More information

Ice Cream Maker INSTRUCTION MANUAL WITH RECIPES. www.zokuhome.com

Ice Cream Maker INSTRUCTION MANUAL WITH RECIPES. www.zokuhome.com Ice Cream Maker INSTRUCTION MANUAL WITH RECIPES www.zokuhome.com The Zoku Ice Cream Maker revolutionizes the way ice cream is made at home. Watch ice cream magically freeze before your eyes in minutes!

More information

Hot Leaks. See how the temperature of liquids changes the way they flow.

Hot Leaks. See how the temperature of liquids changes the way they flow. P h y s i c s Q u e s t A c t i v i t i e s Activity 2 1 Hot Leaks See how the temperature of liquids changes the way they flow. Safety: This experiment requires using the hot water tap and straight pins.

More information

III. BACKGROUND KNOWLEDGE

III. BACKGROUND KNOWLEDGE Chemistry: Phase Changes: Heat and Matter Grade Level: 5 Presented by: Gail Scott-Taylor, R.N. Harris Integrated Arts/Core Knowledge School Length of Unit: Seven lessons I. ABSTRACT Roll up your sleeves

More information

Physical Properties of a Pure Substance, Water

Physical Properties of a Pure Substance, Water Physical Properties of a Pure Substance, Water The chemical and physical properties of a substance characterize it as a unique substance, and the determination of these properties can often allow one to

More information

Physical and Chemical Properties of Matter

Physical and Chemical Properties of Matter Physical and Chemical Properties of Matter What is matter? Anything that has mass and takes up space Chemical or Physical Property? Physical properties of matter: characteristics that can be observed or

More information

Reaction in a Bag. Scientific Method Demonstrations

Reaction in a Bag. Scientific Method Demonstrations elearning 2009 Introduction Reaction in a Bag Scientific Method Demonstrations Publication No. 91419 Careful observation is the foundation of science, leading to questions about what we have observed how,

More information

SAM Teachers Guide Heat and Temperature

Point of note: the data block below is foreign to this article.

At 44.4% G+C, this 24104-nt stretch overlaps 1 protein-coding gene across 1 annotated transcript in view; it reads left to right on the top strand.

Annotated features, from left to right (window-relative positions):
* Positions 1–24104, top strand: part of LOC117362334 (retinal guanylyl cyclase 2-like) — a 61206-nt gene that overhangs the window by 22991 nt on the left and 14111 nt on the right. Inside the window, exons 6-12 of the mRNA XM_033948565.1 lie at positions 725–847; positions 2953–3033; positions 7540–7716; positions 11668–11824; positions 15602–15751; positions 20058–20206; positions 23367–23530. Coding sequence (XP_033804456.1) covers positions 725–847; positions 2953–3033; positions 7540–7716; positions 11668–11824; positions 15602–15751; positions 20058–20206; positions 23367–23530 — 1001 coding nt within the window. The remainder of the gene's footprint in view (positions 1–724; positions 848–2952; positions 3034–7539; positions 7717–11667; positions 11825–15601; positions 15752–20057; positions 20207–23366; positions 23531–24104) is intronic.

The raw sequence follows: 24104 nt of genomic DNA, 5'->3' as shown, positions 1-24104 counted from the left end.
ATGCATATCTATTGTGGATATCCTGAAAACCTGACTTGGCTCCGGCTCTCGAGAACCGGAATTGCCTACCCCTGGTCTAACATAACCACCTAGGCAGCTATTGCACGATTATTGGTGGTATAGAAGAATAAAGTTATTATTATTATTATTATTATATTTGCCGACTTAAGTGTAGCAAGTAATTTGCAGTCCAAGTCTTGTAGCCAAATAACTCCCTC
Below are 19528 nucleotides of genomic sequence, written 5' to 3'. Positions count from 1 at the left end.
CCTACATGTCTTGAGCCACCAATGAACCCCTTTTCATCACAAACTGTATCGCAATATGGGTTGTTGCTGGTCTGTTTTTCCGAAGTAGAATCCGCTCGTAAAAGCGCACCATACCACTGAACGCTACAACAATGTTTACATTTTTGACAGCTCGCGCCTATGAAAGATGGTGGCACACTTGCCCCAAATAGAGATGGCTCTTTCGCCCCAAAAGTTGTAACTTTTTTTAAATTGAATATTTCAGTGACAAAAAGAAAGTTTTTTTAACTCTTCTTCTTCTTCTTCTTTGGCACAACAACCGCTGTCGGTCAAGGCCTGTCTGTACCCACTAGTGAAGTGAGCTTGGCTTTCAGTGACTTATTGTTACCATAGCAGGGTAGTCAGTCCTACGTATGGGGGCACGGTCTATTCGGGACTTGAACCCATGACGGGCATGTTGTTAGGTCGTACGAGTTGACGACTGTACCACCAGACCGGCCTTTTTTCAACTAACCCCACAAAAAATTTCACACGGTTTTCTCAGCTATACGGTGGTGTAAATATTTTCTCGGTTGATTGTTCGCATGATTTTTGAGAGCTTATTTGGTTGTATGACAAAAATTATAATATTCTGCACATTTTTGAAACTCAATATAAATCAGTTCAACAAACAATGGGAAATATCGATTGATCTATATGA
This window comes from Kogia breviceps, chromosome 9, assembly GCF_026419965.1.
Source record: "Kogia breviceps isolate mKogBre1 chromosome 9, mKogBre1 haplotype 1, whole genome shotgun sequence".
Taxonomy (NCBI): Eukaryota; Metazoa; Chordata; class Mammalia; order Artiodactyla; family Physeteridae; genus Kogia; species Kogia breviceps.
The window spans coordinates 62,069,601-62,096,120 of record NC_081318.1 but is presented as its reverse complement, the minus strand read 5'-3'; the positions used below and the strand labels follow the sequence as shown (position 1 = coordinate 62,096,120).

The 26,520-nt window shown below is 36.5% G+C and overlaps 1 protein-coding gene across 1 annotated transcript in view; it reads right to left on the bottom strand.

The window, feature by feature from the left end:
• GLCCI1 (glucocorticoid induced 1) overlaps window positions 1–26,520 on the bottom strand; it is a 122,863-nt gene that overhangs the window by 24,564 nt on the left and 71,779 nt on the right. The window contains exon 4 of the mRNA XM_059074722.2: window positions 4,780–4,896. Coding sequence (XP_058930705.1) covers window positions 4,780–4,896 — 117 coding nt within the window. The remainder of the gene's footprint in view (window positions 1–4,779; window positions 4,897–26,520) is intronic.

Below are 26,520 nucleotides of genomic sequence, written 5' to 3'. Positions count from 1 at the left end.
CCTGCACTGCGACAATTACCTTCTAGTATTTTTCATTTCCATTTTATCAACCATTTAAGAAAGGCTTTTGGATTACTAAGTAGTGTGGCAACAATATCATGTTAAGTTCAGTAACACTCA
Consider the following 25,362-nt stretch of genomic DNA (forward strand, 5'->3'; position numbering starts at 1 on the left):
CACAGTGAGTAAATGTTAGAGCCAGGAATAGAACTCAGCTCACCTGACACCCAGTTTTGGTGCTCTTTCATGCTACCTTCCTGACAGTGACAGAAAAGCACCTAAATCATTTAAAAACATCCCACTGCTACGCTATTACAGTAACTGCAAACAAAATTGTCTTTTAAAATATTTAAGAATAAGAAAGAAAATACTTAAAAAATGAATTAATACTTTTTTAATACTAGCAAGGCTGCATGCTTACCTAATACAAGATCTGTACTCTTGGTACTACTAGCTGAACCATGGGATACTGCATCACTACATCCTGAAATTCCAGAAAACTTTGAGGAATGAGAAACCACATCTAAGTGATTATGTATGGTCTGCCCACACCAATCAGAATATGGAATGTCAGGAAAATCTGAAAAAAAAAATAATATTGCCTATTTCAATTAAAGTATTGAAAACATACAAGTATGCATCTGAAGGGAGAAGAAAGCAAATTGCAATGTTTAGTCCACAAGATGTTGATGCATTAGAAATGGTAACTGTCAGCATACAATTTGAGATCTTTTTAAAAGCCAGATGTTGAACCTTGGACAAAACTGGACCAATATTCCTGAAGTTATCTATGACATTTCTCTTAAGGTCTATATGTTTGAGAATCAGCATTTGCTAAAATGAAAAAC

SAM Teachers Guide Heat and Temperature SAM Teachers Guide Heat and Temperature Overview Students learn that temperature measures average kinetic energy, and heat is the transfer of energy from hot systems to cold systems. They consider what

More information

Warm-Up 9/9. 1. Define the term matter. 2. Name something in this room that is not matter.

Warm-Up 9/9. 1. Define the term matter. 2. Name something in this room that is not matter. Warm-Up 9/9 1. Define the term matter. 2. Name something in this room that is not matter. Warm-Up 9/16 1. List the three most important rules of lab safety. 2. Would you classify jello as a solid or a

More information

Leavener Lineup. Getting started. How do we use chemical reactions in the kitchen? Hands-on experiment. Year levels 4 5. Curriculum Links.

Leavener Lineup. Getting started. How do we use chemical reactions in the kitchen? Hands-on experiment. Year levels 4 5. Curriculum Links. rise and Shine: what Makes Bread Rise? Lesson 2 Leavener Lineup Year levels 4 5 Curriculum Links Science Science knowledge helps people to understand the effect of their actions (Yr 4, ACSHE062). Solids,

More information

[4] SA1.2 The student demonstrates an understanding of the processes of science by observing,

[4] SA1.2 The student demonstrates an understanding of the processes of science by observing, Frost Depth Levels Overview: In this lesson, students explore the active layer above permafrost and begin a long-term investigation of frost depth. (NOTE: This lesson requires a frost tube in your community.

More information

GETTING TO THE CORE: THE LINK BETWEEN TEMPERATURE AND CARBON DIOXIDE

GETTING TO THE CORE: THE LINK BETWEEN TEMPERATURE AND CARBON DIOXIDE DESCRIPTION This lesson plan gives students first-hand experience in analyzing the link between atmospheric temperatures and carbon dioxide ( ) s by looking at ice core data spanning hundreds of thousands

More information

Water Cycle. DELTA SCIENCE READER Overview... 123 Before Reading... 124 Guide the Reading... 125 After Reading... 130

Water Cycle. DELTA SCIENCE READER Overview... 123 Before Reading... 124 Guide the Reading... 125 After Reading... 130 Water Cycle T ABLE OF CONTENTS ABOUT DELTA SCIENCE MODULES Program Introduction................... iii Teacher s Guide..................... iv Delta Science Readers............... vi Equipment and Materials

More information

Adler Planetarium & Astronomy Museum / NASA Interstellar Boundary Explorer Mission

Adler Planetarium & Astronomy Museum / NASA Interstellar Boundary Explorer Mission Adler Planetarium & Astronomy Museum / NASA Interstellar Boundary Explorer Mission FOUR STATES OF MATTER Introduction This kinesthetic science activity reintroduces participants to three states of matter

More information

Specific Heat (slope and steepness)

Specific Heat (slope and steepness) 1 Specific Heat (slope and steepness) 10 pages. According to the Physical Science text book, the Specific Heat of a material is DEFINED as the following: Specific heat is the amount of heat energy required

More information

Lesson 4. Temperature change